New South Wales has a new premier, someone sufficiently obscure (to me, at any rate) that his name didn’t even occur to me when I thought about possible successors to Bob Carr last week, and suggested that the NSW machine would do well to look outside their own ranks. Instead, they’ve picked someone who’s been a minister for two years, and whose main claim to fame is that he’s a protege of Graham Richardson. Having done so, they managed to fix up an uncontested appointment, apparently under the impression that voters are worried by any suggestion that their rulers might not only believe in democracy but practice it from time to time. I’ve seen many instances of this kind of deal, but can’t recall any that led to electoral success. And, given that Iemma’s first action was to sack his deputy, I doubt that this will turn out to be an exception.
What thought process can have led the Sussex Street machine to think this was a good idea? Given the absence of any obvious candidate, wouldn’t it have been a good idea to leave this one to the Caucus to sort out. Even pure self-interest might have suggested keeping their nose out. In the quite likely event that Labor loses the next election, the machine will certainly cop a large share of the blame, whereas, should they win, the credit will go to Iemma personally.
I think this is yet another instance of the hammer-nail problem. What the machine does is stitch up deals, so any problem looks like the occasion for a stitch-up.
The widely circulated claim that the antimalarial use of DDT has been banned, costing millions of lives, seems finally to have been refuted (score one for the self-correcting blogosphere!). For those who haven’t followed this one, here’s one of my contributions, with links.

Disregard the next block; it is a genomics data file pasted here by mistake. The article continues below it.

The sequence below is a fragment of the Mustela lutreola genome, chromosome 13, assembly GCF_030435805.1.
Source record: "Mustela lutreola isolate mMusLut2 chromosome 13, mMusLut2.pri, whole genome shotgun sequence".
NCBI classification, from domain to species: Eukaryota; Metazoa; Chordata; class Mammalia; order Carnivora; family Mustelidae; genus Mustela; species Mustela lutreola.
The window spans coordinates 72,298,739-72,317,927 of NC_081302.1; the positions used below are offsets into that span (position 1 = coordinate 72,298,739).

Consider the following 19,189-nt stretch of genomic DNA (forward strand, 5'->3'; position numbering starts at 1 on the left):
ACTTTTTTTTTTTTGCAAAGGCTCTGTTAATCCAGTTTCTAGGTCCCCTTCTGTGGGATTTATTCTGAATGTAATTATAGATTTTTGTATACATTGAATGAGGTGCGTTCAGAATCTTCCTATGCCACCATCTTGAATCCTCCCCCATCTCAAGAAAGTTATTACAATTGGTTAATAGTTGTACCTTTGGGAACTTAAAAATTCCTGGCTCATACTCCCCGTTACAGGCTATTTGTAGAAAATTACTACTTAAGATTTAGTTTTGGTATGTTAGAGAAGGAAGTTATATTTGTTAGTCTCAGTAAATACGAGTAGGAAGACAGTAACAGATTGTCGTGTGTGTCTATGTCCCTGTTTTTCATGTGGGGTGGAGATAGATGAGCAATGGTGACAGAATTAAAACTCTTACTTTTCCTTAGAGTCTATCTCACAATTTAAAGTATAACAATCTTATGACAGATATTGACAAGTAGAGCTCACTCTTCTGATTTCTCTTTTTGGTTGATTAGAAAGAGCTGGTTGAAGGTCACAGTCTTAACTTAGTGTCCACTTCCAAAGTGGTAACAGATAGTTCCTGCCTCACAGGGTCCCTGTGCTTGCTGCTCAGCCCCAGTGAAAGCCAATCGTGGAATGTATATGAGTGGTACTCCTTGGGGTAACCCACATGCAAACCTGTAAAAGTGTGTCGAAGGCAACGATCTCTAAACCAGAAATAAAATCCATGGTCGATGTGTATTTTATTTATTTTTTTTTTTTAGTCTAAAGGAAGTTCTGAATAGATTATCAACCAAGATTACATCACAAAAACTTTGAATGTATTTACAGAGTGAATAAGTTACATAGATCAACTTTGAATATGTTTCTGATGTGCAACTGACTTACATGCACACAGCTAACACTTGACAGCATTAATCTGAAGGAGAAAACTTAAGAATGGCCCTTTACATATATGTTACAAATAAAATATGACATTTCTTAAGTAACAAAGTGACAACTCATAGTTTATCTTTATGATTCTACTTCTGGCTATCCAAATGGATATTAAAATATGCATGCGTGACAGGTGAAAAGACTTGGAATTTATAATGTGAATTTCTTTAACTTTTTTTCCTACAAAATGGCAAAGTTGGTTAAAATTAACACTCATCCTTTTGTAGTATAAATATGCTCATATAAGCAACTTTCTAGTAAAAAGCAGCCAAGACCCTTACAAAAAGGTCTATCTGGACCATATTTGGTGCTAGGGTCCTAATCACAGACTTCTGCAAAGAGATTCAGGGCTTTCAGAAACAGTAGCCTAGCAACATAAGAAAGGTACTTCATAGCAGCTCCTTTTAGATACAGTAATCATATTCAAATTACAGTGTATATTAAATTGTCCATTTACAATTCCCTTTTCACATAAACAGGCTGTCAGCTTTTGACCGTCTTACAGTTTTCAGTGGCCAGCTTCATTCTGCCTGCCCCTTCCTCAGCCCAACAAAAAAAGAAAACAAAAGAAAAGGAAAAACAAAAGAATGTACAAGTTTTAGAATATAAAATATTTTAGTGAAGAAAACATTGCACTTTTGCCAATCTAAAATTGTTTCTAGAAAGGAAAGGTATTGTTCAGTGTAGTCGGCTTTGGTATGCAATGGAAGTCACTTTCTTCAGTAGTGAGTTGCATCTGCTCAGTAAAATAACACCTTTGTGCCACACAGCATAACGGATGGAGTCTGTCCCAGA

The last line of treat for this argument is the claim that there is a “de facto” ban on antimalarial use of DDT (agricultural use is banned, and a good thing too, since this builds up resistance). Tim Lambert nails this one, assisted in a lengthy comments thread by Ian Gould, a regular commenter on this site also.
There is a sense, though, in which all antimalarial strategies are subject to a de facto ban: there simply isn’t enough money to implement them. The Roll Back Malaria partnership has a comprehensive program to halve the burden of malaria by 2010, which could be implemented for a fraction of the cost of the Iraq War (or, to be evenhanded with the examples, the EU Common Agricultural Policy), but it’s almost certainly not going to happen.
Here’s the first draft of my Hugos preview. Comments much appreciated.
Thanks to all who contributed. You can see the final product in Fridayâ€™s Fin (Review section
As usual on Monday, you are invited to post your thoughts on any topic. Civilised discussion and no coarse language, please.